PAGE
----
From limited edition logo swaps to Tinder profiles made for endangered monkeys, many organizations have interjected their wildlife conservation messages into the everyday lives of consumers in an effort to bring the topic to the forefront. Recently, the World Wildlife Fund (WWF) pulled off its own stunt to raise awareness about the ivory trade in Singapore and the loopholes that make it possible.
Stunts have long been in marketers’ playbooks as a way to grab consumers’ attention and highlight a specific product or service. Recently however, we’ve seen an influx of cause-related stunts– from 2 Chainz’s pink Trap House to KIND’s giant pile of sugar in downtown New York City. This week, New Yorkers witnessed a stunt, which took advantage of the large city stage and a particular moment in time, bringing an underrepresented issue to light and sparking conversation with a broad audience.
Emotional storytelling can be a powerful tool to tell a story, especially when it comes to causes that resonate with the human experience. Sharing stories like these with consumers and the media can prove to be a challenge – it’s a cluttered space with endless content being shared across various channels, from social media to online to print. Breaking through can be difficult, but once you bring together the right assets, a compelling call to action, and consistently keep the cause at the forefront, your news will spread through the internet faster than you can say “feel good story.”
Companies have stood up for core beliefs with charitable donations, but individuals are also looking to support their values - and many reach for their wallets to do so. One organization realized consumers’ need to demonstrate support via donations and is simplifying the donation process.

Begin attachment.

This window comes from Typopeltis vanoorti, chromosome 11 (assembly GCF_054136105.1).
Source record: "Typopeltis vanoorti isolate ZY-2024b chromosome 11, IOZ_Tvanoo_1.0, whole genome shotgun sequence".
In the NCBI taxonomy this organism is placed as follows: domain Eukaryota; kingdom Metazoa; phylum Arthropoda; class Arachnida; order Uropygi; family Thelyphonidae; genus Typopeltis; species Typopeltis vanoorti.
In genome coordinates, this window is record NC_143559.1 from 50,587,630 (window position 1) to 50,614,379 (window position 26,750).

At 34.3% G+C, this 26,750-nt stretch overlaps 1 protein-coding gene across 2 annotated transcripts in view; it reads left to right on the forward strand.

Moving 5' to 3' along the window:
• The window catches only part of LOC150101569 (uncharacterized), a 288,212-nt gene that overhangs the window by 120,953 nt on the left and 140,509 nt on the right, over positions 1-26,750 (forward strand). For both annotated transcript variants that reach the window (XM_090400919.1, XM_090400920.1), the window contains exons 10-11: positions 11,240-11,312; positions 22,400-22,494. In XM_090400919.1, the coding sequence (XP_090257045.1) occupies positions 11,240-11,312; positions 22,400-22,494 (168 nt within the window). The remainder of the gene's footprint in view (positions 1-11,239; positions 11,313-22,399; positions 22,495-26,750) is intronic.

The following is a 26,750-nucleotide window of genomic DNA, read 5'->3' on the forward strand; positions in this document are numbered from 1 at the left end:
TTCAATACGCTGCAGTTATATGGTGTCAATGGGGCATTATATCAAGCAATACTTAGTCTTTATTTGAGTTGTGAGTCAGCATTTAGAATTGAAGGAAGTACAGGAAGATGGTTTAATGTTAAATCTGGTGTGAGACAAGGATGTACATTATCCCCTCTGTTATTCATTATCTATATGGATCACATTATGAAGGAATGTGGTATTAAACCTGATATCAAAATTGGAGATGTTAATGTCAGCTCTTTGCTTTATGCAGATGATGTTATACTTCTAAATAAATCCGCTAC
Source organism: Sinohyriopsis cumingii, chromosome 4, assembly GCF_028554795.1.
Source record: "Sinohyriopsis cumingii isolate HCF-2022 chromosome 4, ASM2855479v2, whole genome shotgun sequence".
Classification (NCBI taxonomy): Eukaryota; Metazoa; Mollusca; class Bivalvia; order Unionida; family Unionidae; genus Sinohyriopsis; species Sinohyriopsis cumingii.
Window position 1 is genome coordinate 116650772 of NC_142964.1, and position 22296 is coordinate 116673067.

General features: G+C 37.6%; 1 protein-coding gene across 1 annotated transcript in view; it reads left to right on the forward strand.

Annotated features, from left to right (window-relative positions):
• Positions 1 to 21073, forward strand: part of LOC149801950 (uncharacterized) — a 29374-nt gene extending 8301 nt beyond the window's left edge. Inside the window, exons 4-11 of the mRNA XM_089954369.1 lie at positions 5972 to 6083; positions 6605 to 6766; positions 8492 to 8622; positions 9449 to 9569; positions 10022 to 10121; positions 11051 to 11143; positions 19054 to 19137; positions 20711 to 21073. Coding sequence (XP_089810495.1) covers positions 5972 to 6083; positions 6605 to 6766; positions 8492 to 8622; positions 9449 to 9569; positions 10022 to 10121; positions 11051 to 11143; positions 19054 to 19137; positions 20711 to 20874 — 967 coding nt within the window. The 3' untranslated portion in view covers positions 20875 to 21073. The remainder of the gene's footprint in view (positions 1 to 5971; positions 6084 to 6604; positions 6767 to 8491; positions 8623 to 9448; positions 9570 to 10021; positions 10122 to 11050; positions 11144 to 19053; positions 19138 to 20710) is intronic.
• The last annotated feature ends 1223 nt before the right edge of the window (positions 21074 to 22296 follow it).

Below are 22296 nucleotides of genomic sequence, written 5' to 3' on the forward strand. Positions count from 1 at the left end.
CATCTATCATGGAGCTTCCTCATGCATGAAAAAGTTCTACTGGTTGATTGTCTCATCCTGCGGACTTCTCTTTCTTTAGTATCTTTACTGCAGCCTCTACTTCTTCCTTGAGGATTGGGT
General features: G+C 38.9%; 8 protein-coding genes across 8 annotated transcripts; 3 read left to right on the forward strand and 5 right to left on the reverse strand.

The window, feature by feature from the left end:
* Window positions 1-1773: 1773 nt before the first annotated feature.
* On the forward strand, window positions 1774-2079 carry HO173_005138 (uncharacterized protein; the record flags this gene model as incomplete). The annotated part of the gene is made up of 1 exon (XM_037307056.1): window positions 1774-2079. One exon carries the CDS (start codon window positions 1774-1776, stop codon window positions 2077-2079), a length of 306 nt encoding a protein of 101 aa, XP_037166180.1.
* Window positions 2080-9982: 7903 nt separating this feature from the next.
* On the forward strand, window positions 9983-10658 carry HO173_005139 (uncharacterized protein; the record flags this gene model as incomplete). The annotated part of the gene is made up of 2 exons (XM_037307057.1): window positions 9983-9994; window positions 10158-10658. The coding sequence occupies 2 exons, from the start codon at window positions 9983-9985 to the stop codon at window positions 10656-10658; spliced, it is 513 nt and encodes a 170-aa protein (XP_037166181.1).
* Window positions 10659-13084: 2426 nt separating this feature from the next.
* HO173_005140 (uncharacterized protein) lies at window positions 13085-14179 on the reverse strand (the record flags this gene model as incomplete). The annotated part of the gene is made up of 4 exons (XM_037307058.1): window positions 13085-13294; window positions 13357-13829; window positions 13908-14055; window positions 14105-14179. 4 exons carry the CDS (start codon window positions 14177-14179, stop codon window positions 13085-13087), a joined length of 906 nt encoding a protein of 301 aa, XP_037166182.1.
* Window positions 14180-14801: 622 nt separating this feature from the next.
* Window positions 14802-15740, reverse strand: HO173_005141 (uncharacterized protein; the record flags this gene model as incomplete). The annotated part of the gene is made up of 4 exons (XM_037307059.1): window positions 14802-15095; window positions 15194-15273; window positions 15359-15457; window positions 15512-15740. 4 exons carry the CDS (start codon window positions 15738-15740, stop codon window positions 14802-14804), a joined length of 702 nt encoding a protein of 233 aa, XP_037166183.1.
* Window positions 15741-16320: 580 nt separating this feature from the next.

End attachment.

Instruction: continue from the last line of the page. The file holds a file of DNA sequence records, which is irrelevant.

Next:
When it comes to communicating impact, there are a number of ways to do it. Creating an impact calculator, sharing data in real time or using social math are just a few tactics. Yet, when it comes to helping donors understand impact, a personal story can go a long way – and the more authentic the better.
Digital is making it even easier to give in the moment. Here are four organizations advancing the real-time giving movement.
When it comes to CSR, some issues are easier to talk about than others. Many can be harder to digest, more "taboo" or simply a topic that is less comfortable to discuss openly...
The millions of toys recalled this year due to lead and other hazards continue to have a long tail. While the toys may have been cleared from store shelves, they are still showing up in the donation boxes of charities across the country.
Last week, Alison DaSilva and I attended in Louisville, KY an internal meeting of Athletes for Hope, a seven-month old nonprofit focused on assisting professional athletes with their charitable endeavors.